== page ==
Activities as diverse as migration, proliferation and patterning occur simultaneously and in a coordinated fashion during tissue morphogenesis. In the growing vasculature, the formation of motile, invasive and filopodia-carrying endothelial sprouts is balanced with the stabilisation of blood-transporting vessels. Here, we show that sprouting endothelial cells in the retina have high rates of VEGF uptake, VEGF receptor endocytosis and turnover. These internalisation processes are opposed by atypical protein kinase C activity in more stable and mature vessels. aPKC phosphorylates Dab2, a clathrin-associated sorting protein that, together with the transmembrane protein ephrin-B2 and the cell polarity regulator PAR-3, enables VEGF receptor endocytosis and downstream signal transduction. Accordingly, VEGF receptor internalisation and the angiogenic growth of vascular beds are defective in loss-of-function mice lacking key components of this regulatory pathway. Our work uncovers how vessel growth is dynamically controlled by local VEGFR endocytosis and the activity of cell polarity proteins.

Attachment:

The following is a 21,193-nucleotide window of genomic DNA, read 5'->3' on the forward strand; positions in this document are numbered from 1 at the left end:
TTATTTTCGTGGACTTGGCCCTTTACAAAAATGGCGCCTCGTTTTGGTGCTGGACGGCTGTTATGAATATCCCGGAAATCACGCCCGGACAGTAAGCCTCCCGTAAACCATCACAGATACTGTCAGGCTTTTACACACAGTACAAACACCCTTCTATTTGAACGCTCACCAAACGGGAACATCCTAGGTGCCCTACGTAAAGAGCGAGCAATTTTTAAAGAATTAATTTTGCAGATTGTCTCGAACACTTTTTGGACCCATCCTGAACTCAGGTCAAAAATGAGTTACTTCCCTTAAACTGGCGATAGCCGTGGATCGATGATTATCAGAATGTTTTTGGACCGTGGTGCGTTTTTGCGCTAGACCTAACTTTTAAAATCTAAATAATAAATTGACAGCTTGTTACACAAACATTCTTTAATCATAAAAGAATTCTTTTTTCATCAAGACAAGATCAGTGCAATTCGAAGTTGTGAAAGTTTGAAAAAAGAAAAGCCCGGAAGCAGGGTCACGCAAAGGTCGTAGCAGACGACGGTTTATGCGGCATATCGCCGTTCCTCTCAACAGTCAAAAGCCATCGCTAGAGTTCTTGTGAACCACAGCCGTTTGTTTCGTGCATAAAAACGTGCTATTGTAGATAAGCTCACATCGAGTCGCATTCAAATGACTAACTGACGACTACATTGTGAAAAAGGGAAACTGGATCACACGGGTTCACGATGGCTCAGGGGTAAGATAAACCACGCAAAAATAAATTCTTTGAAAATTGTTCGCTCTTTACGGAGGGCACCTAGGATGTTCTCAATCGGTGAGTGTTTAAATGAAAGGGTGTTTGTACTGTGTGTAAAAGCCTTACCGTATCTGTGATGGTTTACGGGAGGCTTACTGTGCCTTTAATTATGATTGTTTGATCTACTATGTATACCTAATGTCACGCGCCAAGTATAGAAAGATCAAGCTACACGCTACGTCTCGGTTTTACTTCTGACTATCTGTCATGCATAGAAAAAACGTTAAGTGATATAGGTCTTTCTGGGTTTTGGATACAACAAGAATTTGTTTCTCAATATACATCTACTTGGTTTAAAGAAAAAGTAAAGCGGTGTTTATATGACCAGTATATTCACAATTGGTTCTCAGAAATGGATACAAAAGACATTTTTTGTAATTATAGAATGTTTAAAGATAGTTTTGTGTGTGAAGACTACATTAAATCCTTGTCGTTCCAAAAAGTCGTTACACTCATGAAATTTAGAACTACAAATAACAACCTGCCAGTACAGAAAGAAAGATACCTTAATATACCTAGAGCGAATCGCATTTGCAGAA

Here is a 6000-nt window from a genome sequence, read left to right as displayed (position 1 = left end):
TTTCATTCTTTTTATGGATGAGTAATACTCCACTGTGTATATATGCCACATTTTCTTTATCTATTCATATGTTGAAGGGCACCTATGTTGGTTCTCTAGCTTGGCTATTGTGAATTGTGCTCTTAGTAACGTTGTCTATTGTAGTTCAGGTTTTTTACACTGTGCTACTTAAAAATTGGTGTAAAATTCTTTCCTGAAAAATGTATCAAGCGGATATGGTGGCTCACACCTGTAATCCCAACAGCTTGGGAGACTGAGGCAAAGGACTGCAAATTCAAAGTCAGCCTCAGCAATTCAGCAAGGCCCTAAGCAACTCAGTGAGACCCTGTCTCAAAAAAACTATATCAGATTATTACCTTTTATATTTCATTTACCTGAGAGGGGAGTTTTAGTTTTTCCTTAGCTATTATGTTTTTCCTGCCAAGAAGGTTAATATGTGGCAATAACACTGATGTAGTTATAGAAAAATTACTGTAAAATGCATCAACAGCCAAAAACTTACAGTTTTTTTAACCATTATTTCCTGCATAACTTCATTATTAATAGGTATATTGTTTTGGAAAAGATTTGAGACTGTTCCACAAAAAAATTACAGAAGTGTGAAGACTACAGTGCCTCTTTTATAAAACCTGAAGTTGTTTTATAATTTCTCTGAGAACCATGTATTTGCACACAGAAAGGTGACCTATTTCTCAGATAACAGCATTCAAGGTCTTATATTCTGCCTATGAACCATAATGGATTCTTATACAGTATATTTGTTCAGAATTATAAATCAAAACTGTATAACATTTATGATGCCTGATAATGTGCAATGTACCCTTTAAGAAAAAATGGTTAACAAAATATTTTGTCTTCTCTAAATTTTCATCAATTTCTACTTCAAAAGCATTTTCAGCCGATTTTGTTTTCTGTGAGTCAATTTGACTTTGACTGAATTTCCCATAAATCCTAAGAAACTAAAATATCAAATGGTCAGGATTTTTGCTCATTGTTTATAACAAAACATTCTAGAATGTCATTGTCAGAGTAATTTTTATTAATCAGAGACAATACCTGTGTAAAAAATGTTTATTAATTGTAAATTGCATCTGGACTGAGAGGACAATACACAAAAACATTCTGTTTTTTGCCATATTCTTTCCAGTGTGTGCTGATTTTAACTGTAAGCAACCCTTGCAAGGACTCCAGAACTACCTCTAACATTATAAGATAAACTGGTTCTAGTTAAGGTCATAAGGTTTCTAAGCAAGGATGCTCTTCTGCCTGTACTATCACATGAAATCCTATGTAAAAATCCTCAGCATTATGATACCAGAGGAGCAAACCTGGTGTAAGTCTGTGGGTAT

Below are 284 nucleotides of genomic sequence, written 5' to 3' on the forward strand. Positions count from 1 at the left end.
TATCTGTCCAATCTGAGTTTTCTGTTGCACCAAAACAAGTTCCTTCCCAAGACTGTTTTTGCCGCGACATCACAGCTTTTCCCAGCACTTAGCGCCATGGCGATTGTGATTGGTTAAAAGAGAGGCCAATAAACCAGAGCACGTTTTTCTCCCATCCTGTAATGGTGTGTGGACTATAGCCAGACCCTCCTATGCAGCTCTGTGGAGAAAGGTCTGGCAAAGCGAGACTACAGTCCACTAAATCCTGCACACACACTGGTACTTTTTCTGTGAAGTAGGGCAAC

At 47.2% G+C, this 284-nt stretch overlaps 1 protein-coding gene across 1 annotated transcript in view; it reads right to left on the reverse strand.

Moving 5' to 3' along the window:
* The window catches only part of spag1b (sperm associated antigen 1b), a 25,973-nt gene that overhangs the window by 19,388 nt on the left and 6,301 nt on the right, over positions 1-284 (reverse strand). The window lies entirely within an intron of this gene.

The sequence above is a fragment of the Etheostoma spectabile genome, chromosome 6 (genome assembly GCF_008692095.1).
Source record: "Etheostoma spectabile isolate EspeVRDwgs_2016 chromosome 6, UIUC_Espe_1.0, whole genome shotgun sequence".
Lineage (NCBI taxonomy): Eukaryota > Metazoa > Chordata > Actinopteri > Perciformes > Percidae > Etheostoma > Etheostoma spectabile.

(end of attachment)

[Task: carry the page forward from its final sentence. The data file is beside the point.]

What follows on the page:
The endothelial Tie1 receptor is ligand-less, but interacts with the Tie2 receptor for angiopoietins (Angpt). Angpt2 is expressed in tumor blood vessels, and its blockade inhibits tumor angiogenesis. Here we found that Tie1 deletion from the endothelium of adult mice inhibits tumor angiogenesis and growth by decreasing endothelial cell survival in tumor vessels, without affecting normal vasculature. Treatment with VEGF or VEGFR-2 blocking antibodies similarly reduced tumor angiogenesis and growth; however, no additive inhibition was obtained by targeting both Tie1 and VEGF/VEGFR-2. In contrast, treatment of Tie1-deficient mice with a soluble form of the extracellular domain of Tie2, which blocks Angpt activity, resulted in additive inhibition of tumor growth. Notably, Tie1 deletion decreased sprouting angiogenesis and increased Notch pathway activity in the postnatal retinal vasculature, while pharmacological Notch suppression in the absence of Tie1 promoted retinal hypervasularization. Moreover, substantial additive inhibition of the retinal vascular front migration was observed when Angpt2 blocking antibodies were administered to Tie1-deficient pups. Thus, Tie1 regulates tumor angiogenesis, postnatal sprouting angiogenesis, and endothelial cell survival, which are controlled by VEGF, Angpt, and Notch signals. Our results suggest that targeting Tie1 in combination with Angpt/Tie2 has the potential to improve antiangiogenic therapy.